May 24th, 2006 by ravi
Genetic inheritence through RNA

Next time you meet a reductionist, you can wave this bit of news at him! 

BBC | Spotty mice flout genetics laws


The scientists, based at the French Institute of Health and Medical Research (Inserm) and the University of Nice-Sophia Antipolis, used mice which carry one normal version of Kit and one mutant version, giving them spotted tails.

They bred these mice together, producing offspring with a range of Kit gene combinations:

* two mutant genes (these are shown to die shortly after birth)
* one mutant and one normal gene (these should be "spotty" like their parents)
* two normal genes (these should not be spotty).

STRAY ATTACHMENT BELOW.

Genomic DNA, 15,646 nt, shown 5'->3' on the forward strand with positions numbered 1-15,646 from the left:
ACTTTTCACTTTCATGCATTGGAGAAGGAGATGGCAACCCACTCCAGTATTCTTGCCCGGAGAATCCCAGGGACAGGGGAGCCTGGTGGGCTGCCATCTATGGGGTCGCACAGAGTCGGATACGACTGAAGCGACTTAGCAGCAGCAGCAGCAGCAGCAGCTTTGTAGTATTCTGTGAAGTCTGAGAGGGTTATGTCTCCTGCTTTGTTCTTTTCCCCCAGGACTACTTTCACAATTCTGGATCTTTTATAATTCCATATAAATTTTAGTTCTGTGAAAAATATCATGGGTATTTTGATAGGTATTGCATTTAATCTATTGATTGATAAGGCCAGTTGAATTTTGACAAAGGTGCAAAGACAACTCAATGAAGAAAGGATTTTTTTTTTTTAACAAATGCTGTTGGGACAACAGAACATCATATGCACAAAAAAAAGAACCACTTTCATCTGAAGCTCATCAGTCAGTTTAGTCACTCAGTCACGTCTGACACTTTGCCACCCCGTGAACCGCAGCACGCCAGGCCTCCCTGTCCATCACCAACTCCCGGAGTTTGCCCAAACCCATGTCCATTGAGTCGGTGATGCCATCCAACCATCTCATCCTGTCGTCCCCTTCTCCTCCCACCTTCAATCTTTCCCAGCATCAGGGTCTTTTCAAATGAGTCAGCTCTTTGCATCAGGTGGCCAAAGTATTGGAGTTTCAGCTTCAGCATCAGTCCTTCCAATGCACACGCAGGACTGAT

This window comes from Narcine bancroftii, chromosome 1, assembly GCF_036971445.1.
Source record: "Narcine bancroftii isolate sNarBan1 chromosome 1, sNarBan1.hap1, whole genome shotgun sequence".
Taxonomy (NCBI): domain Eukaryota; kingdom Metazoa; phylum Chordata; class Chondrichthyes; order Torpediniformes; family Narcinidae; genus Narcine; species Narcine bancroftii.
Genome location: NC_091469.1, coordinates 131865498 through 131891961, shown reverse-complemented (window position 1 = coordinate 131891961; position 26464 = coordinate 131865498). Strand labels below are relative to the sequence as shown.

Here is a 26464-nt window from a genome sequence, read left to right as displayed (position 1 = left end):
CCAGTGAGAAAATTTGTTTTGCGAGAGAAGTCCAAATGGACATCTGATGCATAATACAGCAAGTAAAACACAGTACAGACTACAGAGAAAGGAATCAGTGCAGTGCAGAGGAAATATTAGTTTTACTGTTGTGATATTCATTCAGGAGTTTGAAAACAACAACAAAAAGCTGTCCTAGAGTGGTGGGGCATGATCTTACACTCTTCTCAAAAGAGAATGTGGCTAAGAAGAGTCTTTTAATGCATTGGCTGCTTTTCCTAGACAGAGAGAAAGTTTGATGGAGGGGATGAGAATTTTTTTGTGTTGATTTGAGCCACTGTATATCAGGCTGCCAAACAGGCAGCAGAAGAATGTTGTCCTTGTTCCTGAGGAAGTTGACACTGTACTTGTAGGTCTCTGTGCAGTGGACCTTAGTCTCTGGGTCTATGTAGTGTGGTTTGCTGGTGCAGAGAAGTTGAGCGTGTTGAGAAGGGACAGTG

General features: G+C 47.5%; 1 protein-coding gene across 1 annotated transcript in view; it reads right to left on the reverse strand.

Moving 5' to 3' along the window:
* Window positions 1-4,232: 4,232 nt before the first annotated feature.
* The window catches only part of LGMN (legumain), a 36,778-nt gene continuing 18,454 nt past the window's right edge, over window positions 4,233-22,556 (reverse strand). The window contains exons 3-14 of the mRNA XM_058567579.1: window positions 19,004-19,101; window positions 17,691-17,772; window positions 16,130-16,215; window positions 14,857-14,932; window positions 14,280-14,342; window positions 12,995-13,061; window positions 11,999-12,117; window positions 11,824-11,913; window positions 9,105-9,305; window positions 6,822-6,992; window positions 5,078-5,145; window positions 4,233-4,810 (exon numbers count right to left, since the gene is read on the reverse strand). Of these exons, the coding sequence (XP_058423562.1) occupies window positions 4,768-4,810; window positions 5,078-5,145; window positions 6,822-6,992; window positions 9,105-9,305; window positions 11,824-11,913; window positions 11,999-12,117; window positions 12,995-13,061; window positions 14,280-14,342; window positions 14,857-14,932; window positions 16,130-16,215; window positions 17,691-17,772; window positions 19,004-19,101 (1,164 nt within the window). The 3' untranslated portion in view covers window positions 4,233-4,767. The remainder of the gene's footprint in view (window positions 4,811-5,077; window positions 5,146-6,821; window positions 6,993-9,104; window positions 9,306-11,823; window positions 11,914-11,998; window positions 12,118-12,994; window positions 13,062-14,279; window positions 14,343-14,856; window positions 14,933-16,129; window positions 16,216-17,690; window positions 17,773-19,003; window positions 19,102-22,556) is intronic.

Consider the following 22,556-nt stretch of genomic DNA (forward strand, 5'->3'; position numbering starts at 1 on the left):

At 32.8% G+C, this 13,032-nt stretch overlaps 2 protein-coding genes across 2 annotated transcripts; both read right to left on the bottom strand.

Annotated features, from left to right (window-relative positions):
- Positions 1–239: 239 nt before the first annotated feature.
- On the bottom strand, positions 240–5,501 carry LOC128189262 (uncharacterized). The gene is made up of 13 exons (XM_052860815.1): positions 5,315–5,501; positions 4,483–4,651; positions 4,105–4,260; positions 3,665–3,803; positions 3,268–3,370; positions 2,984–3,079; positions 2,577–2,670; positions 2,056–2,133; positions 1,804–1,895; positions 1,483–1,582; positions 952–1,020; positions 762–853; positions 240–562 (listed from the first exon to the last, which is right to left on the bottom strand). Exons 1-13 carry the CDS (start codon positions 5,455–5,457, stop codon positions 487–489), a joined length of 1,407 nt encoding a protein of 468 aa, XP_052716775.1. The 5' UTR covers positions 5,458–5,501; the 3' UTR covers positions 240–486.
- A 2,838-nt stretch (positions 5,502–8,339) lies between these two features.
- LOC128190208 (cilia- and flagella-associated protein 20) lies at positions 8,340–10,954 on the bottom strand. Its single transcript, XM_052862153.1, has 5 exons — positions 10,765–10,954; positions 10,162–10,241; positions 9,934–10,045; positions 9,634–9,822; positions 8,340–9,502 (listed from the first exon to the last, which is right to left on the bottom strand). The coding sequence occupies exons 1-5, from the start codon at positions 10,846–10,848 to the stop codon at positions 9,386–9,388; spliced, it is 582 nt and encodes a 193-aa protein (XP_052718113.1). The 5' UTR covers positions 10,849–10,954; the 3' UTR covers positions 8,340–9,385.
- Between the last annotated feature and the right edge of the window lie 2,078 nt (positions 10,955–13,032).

However, the researchers found that mice born with two normal versions of Kit also had a spotted appendage.

"We were very surprised to see this," said Professor Minoo Rassoulzadegan, a geneticist at the University of Nice and lead author on the paper.

After further investigation, the scientists suggested the transfer of RNA molecules as the cause.


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2 Responses

  • Mark Stahl says:

    I guess I’m not a reductionist because, while I’ve never heard of this mode of inheritance, I can’t see any reason that it violates my concept of evolutionary biology.

    But I’m not sure how much I’d call it “inheritence” if the trait doesn’t persist through multiple generations. (But I can imagine ways this might be possible …)

    Now, if only someone can explain to me why prion protiens persist in the genome …

  • ravi says:

    What’s a prion protein?! You are way ahead of me here! Is it one of those hybrid cars? ;-)

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